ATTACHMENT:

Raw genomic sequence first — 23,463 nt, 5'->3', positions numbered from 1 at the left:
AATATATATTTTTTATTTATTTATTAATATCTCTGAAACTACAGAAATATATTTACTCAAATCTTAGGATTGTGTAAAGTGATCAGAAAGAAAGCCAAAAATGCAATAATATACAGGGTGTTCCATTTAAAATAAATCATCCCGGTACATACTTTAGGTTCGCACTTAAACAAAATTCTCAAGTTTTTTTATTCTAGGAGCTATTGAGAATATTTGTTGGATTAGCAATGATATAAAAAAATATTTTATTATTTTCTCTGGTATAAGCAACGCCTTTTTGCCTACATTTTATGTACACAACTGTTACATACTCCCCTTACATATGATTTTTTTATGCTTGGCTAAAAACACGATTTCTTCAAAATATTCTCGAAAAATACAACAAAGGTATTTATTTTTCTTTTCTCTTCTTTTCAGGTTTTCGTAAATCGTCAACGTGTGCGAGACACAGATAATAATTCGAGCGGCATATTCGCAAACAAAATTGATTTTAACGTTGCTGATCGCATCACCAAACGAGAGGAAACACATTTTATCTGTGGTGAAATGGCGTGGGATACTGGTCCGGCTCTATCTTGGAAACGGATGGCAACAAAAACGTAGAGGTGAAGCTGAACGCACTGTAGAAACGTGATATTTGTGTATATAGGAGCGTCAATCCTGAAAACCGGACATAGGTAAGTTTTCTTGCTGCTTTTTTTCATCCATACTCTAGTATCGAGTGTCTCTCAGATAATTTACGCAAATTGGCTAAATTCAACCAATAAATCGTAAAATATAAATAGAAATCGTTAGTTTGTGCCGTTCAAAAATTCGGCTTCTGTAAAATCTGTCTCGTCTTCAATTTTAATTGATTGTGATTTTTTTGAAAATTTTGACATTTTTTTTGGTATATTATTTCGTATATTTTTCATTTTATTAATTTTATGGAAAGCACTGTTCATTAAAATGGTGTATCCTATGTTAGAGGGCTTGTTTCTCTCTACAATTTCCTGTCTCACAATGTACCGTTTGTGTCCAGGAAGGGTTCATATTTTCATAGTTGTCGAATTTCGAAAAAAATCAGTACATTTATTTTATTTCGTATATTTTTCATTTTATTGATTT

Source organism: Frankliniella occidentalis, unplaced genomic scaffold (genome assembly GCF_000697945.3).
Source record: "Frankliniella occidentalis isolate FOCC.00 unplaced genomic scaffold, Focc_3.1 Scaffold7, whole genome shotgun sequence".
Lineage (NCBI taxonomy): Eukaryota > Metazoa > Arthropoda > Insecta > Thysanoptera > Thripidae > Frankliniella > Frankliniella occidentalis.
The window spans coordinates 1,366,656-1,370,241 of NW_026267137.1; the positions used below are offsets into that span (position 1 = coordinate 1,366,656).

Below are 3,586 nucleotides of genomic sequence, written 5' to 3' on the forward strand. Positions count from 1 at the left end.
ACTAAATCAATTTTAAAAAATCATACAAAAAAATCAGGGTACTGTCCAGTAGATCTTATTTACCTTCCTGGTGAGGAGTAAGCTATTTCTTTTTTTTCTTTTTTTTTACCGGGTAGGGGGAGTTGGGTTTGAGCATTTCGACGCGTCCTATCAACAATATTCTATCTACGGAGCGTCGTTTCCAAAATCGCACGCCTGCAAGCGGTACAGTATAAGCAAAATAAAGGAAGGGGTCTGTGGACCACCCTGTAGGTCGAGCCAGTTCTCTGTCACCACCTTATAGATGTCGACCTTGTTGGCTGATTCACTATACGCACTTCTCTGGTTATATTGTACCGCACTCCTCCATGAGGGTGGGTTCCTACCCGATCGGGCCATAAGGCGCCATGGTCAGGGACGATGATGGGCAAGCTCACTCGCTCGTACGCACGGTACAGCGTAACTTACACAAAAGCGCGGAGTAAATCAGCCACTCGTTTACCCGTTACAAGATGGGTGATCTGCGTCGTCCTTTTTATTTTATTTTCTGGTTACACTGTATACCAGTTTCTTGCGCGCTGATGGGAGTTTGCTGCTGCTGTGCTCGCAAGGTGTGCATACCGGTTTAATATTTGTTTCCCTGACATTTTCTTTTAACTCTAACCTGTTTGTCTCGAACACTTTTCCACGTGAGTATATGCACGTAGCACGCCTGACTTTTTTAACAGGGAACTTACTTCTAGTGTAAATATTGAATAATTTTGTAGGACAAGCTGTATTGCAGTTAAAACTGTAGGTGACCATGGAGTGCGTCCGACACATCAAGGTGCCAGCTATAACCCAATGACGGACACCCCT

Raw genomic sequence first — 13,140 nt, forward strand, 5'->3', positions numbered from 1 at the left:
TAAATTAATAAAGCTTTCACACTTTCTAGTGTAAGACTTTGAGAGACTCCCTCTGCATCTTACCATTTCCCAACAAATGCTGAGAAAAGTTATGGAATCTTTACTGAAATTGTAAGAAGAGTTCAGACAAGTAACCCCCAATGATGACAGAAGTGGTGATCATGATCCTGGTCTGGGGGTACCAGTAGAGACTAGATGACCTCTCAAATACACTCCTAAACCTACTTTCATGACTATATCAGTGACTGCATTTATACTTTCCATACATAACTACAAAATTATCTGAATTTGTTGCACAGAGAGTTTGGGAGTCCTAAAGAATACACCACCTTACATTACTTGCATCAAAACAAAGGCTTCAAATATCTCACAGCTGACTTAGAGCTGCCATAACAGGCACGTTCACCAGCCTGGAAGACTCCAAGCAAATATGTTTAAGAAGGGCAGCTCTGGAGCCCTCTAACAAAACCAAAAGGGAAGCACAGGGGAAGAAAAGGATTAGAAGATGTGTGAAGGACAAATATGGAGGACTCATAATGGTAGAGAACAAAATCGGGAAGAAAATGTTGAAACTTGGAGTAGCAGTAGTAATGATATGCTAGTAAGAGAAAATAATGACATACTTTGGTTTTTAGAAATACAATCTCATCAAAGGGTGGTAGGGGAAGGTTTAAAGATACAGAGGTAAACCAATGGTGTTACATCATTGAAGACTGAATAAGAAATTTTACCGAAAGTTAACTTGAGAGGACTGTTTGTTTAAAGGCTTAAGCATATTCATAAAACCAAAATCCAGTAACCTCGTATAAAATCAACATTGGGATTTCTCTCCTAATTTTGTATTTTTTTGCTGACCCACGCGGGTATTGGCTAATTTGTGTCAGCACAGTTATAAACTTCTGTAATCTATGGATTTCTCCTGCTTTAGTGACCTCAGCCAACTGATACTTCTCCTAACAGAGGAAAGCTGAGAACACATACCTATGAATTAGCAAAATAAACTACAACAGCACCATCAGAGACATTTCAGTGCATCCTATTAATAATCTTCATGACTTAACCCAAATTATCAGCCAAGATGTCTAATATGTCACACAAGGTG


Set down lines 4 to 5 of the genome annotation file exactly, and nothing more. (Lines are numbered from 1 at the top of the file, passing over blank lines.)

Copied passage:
Source record: "Frankliniella occidentalis isolate FOCC.00 unplaced genomic scaffold, Focc_3.1 Scaffold7, whole genome shotgun sequence".
Lineage (NCBI taxonomy): Eukaryota > Metazoa > Arthropoda > Insecta > Thysanoptera > Thripidae > Frankliniella > Frankliniella occidentalis.